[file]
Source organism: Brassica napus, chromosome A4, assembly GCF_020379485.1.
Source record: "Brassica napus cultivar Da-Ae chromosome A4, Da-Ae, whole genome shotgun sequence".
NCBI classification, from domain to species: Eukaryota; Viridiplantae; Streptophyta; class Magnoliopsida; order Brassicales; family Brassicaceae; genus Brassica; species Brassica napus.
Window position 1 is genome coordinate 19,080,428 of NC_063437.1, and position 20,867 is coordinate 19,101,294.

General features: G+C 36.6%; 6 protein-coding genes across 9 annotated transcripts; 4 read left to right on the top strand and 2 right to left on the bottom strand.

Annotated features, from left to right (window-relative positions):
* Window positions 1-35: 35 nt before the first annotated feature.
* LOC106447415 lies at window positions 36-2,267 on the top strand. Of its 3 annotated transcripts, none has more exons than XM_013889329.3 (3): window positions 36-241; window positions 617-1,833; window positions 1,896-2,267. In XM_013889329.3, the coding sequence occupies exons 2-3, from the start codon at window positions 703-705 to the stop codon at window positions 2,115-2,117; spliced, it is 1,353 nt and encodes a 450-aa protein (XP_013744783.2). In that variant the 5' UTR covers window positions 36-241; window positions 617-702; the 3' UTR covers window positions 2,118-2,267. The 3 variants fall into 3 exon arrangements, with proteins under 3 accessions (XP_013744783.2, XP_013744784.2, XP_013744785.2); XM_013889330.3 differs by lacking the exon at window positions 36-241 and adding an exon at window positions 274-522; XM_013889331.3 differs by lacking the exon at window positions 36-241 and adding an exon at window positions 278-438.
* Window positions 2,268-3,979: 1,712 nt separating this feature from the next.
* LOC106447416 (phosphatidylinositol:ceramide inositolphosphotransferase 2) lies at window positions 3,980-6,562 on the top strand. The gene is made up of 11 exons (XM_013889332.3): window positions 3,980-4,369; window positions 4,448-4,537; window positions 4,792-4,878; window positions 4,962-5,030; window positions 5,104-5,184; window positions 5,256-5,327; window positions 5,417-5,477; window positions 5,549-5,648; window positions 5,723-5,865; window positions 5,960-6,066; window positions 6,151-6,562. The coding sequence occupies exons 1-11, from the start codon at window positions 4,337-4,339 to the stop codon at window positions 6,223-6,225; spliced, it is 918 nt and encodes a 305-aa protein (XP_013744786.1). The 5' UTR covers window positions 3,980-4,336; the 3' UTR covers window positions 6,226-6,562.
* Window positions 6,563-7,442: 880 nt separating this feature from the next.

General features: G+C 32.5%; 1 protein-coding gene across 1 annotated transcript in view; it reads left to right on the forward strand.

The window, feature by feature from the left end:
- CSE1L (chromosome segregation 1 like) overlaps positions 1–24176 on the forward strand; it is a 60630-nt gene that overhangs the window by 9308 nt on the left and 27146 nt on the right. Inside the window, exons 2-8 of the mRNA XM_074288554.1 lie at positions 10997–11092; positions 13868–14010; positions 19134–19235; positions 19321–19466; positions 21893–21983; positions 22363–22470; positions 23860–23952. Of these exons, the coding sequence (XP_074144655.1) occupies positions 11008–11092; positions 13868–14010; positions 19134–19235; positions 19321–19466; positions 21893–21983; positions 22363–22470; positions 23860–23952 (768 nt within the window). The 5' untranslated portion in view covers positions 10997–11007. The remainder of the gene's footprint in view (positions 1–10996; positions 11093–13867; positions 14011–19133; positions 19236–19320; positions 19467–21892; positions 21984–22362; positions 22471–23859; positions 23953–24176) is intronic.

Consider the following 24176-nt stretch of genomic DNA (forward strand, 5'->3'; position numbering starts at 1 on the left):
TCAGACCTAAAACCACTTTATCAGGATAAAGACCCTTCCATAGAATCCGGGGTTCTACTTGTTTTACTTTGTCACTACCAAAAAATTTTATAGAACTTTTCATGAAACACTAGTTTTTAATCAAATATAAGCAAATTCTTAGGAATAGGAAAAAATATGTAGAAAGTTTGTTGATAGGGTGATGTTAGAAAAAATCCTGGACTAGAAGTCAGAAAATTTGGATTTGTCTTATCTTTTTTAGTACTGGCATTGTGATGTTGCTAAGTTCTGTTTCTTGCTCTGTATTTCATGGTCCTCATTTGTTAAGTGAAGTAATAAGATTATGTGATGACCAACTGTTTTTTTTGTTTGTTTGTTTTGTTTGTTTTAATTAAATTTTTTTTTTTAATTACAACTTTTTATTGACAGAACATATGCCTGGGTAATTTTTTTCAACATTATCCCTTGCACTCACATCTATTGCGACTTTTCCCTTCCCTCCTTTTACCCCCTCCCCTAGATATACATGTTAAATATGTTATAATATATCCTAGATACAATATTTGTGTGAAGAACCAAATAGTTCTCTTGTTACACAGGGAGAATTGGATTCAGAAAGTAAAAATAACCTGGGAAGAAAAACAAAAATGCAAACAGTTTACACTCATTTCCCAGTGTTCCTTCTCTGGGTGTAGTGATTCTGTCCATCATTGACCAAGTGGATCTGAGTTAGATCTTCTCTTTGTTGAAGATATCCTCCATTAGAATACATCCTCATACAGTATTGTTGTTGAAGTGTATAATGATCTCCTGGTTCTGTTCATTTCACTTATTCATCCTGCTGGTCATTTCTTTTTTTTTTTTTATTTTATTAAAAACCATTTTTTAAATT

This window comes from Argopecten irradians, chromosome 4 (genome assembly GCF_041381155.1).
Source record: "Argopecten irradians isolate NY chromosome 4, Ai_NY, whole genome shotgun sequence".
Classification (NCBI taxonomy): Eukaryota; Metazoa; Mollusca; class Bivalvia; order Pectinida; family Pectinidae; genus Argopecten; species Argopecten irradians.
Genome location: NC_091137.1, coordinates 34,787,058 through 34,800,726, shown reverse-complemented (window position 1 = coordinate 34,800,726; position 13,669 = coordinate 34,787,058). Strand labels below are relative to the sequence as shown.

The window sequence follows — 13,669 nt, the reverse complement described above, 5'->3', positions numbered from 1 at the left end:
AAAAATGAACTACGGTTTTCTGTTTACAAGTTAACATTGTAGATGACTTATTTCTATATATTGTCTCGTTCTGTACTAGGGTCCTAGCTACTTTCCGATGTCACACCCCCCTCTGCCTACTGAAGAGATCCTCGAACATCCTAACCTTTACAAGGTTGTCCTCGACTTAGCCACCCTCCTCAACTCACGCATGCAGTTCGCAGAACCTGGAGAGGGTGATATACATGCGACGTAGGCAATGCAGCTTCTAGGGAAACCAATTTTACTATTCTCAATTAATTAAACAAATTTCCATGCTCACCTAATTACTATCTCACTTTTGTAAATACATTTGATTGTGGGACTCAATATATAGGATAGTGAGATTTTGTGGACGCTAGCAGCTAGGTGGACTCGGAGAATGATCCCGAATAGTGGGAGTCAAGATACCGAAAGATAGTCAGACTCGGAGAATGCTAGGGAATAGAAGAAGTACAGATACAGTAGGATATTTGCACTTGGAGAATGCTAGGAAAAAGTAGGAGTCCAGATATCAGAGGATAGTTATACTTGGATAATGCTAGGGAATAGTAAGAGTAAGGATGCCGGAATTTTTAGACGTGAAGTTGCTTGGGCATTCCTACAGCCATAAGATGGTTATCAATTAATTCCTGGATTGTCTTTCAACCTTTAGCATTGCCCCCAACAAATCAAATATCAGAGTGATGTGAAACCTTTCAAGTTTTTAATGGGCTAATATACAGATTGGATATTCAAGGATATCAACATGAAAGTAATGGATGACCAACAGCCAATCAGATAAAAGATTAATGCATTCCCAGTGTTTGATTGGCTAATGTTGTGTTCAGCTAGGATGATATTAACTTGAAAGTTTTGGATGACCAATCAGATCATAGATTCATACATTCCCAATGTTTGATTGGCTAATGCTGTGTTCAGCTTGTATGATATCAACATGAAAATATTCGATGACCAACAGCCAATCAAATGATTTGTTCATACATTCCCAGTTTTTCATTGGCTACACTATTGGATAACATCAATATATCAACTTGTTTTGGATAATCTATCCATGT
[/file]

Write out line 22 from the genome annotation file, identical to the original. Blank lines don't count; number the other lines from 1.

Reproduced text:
AAAAATGAACTACGGTTTTCTGTTTACAAGTTAACATTGTAGATGACTTATTTCTATATATTGTCTCGTTCTGTACTAGGGTCCTAGCTACTTTCCGATGTCACACCCCCCTCTGCCTACTGAAGAGATCCTCGAACATCCTAACCTTTACAAGGTTGTCCTCGACTTAGCCACCCTCCTCAACTCACGCATGCAGTTCGCAGAACCTGGAGAGGGTGATATACATGCGACGTAGGCAATGCAGCTTCTAGGGAAACCAATTTTACTATTCTCAATTAATTAAACAAATTTCCATGCTCACCTAATTACTATCTCACTTTTGTAAATACATTTGATTGTGGGACTCAATATATAGGATAGTGAGATTTTGTGGACGCTAGCAGCTAGGTGGACTCGGAGAATGATCCCGAATAGTGGGAGTCAAGATACCGAAAGATAGTCAGACTCGGAGAATGCTAGGGAATAGAAGAAGTACAGATACAGTAGGATATTTGCACTTGGAGAATGCTAGGAAAAAGTAGGAGTCCAGATATCAGAGGATAGTTATACTTGGATAATGCTAGGGAATAGTAAGAGTAAGGATGCCGGAATTTTTAGACGTGAAGTTGCTTGGGCATTCCTACAGCCATAAGATGGTTATCAATTAATTCCTGGATTGTCTTTCAACCTTTAGCATTGCCCCCAACAAATCAAATATCAGAGTGATGTGAAACCTTTCAAGTTTTTAATGGGCTAATATACAGATTGGATATTCAAGGATATCAACATGAAAGTAATGGATGACCAACAGCCAATCAGATAAAAGATTAATGCATTCCCAGTGTTTGATTGGCTAATGTTGTGTTCAGCTAGGATGATATTAACTTGAAAGTTTTGGATGACCAATCAGATCATAGATTCATACATTCCCAATGTTTGATTGGCTAATGCTGTGTTCAGCTTGTATGATATCAACATGAAAATATTCGATGACCAACAGCCAATCAAATGATTTGTTCATACATTCCCAGTTTTTCATTGGCTACACTATTGGATAACATCAATATATCAACTTGTTTTGGATAATCTATCCATGT